Real-Time Updated on 06 January 2019 at 7:34 pm

Conceptual Framework

Because in general, action timeliness and predictability of timeliness are expanses and not binary, a framework is needed to define and communicate about principles for these two foundational (and other subsidiary) properties. That facilitates being able to reason as a scientific and engineering endeavor about them, to acceptably satisfy a dynamic application’s needs.

Chapter 1 of the book cogently and formally defines those principles as part of a systematic framework for real-time actions. The framework is a unified one in which dynamic real- time is the general case, and static real-time is a special case of it. The framework is extended from actions to real-time systems and computing systems composed of real- time (and non-real-time) actions in Chapter 4. The framework for real-time actions and systems in this book is based on the concept of quality of service (QoS).

Quality of service is a set of metrics for specifying, reasoning about, and measuring one or more functional (e.g., timeliness, predictability) or non-functional (e.g., resilience) properties of a service provided by an entity (sometimes called the service producer) to one or more other recipient entities (sometimes called the service consumer(s)).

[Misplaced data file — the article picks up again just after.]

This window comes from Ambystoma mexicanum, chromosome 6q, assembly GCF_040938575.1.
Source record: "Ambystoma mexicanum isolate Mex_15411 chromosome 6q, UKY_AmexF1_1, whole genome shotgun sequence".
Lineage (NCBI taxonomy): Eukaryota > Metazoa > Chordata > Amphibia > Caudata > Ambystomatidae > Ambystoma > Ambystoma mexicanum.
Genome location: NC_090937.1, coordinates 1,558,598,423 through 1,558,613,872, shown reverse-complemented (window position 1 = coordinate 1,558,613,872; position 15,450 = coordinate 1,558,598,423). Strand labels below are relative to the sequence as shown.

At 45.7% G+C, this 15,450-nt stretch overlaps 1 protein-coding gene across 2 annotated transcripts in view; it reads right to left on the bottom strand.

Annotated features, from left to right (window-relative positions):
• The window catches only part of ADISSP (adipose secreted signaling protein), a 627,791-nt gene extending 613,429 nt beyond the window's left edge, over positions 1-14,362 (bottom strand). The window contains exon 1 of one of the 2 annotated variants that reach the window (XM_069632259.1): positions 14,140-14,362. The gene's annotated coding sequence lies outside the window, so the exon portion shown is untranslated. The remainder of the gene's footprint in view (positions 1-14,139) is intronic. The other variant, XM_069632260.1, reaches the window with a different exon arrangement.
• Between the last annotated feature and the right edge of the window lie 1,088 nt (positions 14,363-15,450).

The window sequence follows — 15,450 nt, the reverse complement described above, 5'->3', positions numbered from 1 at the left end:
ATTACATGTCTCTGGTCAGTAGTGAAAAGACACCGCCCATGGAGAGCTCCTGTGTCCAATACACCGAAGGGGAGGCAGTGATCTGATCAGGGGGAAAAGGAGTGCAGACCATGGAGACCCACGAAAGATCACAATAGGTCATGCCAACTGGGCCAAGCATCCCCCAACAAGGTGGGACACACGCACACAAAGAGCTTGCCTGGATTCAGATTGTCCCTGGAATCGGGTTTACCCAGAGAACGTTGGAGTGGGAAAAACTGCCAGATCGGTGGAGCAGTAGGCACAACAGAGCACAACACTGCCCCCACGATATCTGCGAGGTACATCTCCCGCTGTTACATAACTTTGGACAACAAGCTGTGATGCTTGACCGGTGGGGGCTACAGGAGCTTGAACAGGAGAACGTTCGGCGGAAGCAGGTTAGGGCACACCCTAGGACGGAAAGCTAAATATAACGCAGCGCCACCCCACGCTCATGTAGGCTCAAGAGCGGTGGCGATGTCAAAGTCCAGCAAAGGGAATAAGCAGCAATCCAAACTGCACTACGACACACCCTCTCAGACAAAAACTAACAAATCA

A QoS metric depends on the nature of the service and its properties, and the service property quality requirements of the recipient(s)—e.g., minimum, maximum, mean, etc. rate of service deliveries. QoS originated, and is most familiar, in the field of networks, where it is specified in terms of various data communication properties such as latency, jitter, bandwidth, error rates, etc.

QoS can be applied to services at any level in a system. QoS at the application level (or optionally any level above the network levels) is sometimes called Application QoS (AQoS) to avoid confusion with the historical network-level QoS. For example, AQoS for an airborne surveillance radar tracker service is usually specified in terms of service properties such as number of dropped tracks, track accuracy, track quality, etc.

In this framework, an action is a service whose quality is specified primarily in terms of its timeliness and predictability of timeliness—i.e., it is a real-time one to the degree to which:

  • action timeliness (e.g., either completion time constraint, or minimizing latency, mental models) is satisfied acceptably well with acceptable predictability
  • according to application- and situation-specific acceptability criteria
  • taking into account the action’s other pertinent properties, such as its relative importance, security properties (e.g., ISO [ ]), etc.
  • given the current circumstances—especially the kinds and degrees of uncertainties about system loads and overloads, shared resource access contention, partial failures, etc.

A QoS framework for real-time actions is described in Chapter 1, and extended to dynamic real-time computing systems in Chapter 4.